Firstly; for those who have committed their lives to Jesus Christ, trials are a pathway to maturity. Look at v4: “4 Let perseverance finish its work so that you may be mature and complete, not lacking anything.” We all know that life is full of painful mistakes, it often starts with how we learn to walk, we do this by falling down many times until we get it right. The reality is that life is full of painful experiences, and if we try to avoid them, we simply avoid growing and maturing.

I invite you to read this excellent essay by A.W. Tozer called;   Miracles follow the Plow;

God loves you too much to leave you as a fallow field that never experiences the miracle of new life that follows the plow. Today you may be experiencing the plow in your life, it is painful and you are feeling like everything is being turned upside down and broken. The fact that you are going through pain and suffering is reason to rejoice because the creator of the universe is so interested in you, so invested in you, that He is refining you. He is working away those self-dependencies, those parts of your life that are not totally committed to Him. He is refining your life so that it will bring Glory to His name, people will look at your life and it will be a testimony of the faithfulness of God.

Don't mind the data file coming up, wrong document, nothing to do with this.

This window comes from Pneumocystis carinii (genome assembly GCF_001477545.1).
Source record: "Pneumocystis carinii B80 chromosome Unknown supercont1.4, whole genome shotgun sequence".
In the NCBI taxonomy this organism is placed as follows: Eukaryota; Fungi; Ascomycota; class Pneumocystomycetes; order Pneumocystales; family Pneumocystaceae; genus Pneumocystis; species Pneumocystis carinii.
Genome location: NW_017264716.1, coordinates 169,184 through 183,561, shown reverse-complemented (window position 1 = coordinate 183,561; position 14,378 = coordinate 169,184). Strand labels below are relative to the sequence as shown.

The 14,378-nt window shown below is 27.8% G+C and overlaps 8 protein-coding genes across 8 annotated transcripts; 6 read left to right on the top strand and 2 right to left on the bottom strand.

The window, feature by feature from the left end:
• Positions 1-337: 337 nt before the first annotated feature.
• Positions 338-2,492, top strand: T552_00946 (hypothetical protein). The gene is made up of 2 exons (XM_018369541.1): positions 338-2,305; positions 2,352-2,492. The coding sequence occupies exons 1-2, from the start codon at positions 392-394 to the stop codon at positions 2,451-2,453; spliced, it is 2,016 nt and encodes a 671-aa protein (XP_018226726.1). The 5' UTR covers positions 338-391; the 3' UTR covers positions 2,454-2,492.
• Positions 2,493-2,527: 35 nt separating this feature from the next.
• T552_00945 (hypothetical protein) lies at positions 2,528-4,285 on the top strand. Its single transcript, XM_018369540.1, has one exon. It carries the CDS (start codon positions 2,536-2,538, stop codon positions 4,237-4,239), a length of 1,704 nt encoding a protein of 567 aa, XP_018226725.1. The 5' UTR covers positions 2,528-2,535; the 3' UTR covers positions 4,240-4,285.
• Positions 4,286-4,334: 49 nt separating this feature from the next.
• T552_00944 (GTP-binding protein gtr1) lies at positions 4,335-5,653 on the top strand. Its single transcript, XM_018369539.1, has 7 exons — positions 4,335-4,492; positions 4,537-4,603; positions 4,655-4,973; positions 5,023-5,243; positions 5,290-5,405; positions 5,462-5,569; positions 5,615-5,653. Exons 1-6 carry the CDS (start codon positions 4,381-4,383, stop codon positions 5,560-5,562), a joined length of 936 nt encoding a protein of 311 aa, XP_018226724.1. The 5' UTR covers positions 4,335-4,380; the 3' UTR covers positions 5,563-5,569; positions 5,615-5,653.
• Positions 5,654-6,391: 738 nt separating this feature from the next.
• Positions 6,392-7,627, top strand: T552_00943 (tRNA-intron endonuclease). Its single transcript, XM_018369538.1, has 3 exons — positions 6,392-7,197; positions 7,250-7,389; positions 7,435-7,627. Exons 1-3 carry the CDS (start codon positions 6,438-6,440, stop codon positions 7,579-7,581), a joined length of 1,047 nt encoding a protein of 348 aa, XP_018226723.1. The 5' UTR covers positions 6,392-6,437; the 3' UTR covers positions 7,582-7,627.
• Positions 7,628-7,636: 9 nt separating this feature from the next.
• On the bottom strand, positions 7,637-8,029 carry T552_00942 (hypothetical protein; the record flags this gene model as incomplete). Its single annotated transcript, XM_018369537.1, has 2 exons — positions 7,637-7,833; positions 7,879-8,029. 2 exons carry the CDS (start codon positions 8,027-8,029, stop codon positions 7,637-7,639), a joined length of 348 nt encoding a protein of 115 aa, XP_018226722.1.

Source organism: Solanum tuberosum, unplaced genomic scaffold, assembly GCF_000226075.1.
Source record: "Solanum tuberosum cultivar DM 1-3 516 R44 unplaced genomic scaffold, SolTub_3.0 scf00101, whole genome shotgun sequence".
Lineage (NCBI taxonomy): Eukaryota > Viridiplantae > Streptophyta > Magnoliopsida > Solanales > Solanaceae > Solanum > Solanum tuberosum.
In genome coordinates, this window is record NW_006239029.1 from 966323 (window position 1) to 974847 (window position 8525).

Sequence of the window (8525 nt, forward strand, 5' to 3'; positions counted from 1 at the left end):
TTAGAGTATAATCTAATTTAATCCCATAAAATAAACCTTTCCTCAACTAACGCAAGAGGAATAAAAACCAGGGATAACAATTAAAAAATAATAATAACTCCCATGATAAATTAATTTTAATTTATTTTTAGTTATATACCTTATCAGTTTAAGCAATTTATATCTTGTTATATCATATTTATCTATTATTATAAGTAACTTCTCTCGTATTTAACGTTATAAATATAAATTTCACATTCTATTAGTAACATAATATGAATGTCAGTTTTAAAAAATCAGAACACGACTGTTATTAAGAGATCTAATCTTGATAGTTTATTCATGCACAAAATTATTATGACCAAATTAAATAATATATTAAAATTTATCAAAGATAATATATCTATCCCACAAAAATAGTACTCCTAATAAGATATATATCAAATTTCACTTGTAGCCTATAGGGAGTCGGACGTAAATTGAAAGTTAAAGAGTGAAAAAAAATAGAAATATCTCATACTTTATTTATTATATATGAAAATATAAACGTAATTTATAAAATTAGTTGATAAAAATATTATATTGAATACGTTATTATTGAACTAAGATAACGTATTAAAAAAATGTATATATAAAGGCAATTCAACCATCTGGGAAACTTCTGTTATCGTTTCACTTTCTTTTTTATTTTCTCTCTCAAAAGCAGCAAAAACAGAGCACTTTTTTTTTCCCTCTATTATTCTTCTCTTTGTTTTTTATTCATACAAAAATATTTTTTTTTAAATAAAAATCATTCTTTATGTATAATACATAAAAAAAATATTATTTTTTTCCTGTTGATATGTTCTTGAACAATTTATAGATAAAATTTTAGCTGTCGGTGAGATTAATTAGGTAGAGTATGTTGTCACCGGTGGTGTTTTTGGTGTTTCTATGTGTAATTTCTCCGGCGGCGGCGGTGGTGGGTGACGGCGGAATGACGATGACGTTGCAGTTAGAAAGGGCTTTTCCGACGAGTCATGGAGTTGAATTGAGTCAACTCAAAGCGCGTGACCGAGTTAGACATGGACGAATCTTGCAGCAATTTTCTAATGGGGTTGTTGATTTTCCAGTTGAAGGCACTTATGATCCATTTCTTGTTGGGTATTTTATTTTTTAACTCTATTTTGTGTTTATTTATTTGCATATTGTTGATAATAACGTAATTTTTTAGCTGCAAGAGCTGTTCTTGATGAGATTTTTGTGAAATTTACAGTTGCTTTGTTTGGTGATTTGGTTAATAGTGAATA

This is still very difficult to grasp, especially when the dark clouds are blocking out the sun in your life. The key to this understanding is the next point and we find it in verse 5, ““5 If any of you lacks wisdom, you should ask God, who gives generously to all without finding fault, and it will be given to you.”

Secondly; this verse seems out of place in this letter. Looking at the previous verses, we see James writing about pain, suffering, trials, perseverance and maturity. And then in verse 5 he seems to lose that track and start writing like Solomon in the book of Proverbs, why is this?

What is wisdom? The Webster Dictionary defines wisdom as; “the ability to understand things that most other people cannot understand”.  Knowledge is gained by learning, wisdom is knowing how to apply that knowledge.